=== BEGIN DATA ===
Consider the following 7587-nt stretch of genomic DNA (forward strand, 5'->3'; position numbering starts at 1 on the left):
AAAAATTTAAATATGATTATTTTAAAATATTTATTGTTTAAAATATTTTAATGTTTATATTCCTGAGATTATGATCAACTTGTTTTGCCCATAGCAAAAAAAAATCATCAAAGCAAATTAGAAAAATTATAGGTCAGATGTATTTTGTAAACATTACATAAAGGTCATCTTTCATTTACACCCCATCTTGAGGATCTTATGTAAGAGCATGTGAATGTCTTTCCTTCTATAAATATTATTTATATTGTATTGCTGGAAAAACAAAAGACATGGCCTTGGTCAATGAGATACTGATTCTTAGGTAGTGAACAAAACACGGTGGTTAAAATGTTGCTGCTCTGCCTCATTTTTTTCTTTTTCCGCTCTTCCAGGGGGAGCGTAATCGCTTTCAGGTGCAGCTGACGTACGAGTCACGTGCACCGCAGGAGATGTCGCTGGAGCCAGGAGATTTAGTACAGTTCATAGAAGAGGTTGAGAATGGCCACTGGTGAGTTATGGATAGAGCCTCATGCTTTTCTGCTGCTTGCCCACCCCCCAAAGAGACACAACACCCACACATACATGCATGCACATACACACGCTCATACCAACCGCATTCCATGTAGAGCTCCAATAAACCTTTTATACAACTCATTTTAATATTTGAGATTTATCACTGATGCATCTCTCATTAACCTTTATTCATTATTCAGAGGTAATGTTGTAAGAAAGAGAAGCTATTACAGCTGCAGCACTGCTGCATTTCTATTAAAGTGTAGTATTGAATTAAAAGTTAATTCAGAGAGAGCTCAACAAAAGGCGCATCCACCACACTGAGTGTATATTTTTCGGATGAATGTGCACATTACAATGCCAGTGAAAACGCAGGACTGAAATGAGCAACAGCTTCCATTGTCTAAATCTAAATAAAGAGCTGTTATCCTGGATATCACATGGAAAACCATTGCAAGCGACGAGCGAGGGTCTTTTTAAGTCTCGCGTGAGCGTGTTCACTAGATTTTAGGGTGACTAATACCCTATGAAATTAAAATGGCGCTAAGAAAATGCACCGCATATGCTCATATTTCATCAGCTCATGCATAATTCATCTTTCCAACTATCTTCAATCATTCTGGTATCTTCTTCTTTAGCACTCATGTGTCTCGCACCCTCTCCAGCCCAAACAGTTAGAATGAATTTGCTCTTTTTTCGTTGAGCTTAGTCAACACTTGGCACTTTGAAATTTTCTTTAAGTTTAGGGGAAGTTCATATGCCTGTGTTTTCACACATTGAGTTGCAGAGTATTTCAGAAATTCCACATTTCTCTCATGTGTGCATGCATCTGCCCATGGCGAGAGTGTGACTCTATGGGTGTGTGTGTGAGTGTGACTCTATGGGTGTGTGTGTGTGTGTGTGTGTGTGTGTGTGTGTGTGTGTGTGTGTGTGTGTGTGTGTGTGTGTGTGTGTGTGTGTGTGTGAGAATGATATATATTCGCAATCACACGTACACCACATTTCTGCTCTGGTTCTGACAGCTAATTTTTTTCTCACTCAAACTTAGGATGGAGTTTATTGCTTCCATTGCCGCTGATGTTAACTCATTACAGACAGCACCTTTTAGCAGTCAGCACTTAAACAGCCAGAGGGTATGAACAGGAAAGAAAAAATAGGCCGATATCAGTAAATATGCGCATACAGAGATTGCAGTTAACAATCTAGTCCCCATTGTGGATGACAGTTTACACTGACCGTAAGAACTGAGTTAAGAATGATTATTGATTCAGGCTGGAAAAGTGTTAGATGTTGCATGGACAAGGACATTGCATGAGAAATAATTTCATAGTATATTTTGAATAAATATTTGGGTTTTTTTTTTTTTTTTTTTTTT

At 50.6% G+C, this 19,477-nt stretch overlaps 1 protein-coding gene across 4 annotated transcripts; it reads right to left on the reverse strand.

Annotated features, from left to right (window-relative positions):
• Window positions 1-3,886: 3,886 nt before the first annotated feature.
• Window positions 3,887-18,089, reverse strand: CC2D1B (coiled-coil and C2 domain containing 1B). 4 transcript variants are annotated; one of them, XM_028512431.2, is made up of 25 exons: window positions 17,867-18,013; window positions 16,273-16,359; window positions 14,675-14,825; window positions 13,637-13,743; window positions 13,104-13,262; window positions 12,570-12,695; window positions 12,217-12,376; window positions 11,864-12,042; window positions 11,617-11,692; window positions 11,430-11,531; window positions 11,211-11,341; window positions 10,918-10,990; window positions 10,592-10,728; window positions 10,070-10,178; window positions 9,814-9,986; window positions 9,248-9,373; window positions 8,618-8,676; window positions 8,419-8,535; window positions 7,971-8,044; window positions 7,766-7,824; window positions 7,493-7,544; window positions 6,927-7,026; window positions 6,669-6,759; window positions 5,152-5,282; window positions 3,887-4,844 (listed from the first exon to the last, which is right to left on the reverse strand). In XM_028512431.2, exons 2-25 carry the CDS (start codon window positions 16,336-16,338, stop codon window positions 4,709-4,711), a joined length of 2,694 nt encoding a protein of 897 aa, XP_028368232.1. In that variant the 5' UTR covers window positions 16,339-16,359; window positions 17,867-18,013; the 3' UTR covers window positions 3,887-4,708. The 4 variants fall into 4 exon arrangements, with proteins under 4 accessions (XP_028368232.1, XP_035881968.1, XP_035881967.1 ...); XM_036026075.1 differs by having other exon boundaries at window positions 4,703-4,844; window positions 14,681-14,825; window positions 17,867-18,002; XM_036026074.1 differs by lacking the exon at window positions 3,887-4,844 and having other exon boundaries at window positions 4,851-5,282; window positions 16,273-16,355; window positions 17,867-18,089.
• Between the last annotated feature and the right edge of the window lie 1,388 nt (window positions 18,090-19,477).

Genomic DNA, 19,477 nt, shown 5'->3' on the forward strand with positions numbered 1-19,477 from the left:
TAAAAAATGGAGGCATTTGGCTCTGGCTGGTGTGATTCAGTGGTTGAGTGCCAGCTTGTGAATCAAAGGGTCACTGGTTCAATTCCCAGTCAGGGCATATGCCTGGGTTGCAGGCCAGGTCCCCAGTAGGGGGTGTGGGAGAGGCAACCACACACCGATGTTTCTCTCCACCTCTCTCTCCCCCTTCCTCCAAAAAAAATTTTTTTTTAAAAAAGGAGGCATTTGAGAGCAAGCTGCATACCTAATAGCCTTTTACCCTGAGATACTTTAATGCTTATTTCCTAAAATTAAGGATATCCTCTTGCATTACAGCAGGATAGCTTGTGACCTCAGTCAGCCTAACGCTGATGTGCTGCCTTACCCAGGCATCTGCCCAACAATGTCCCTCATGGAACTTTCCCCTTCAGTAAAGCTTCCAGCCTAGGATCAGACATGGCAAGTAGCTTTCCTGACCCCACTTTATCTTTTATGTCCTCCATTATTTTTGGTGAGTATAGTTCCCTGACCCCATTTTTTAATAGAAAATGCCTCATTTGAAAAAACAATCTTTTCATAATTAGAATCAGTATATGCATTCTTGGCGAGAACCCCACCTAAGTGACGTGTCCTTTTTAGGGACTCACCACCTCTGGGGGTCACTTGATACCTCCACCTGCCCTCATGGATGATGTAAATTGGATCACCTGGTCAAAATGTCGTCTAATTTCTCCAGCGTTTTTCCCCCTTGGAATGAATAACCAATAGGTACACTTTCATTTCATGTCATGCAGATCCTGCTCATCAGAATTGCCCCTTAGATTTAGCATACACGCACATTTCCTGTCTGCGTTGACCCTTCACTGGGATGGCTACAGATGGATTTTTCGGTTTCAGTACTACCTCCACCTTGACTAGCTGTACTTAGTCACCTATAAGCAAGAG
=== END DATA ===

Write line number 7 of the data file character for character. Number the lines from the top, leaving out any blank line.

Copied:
• Between the last annotated feature and the right edge of the window lie 1,388 nt (window positions 18,090-19,477).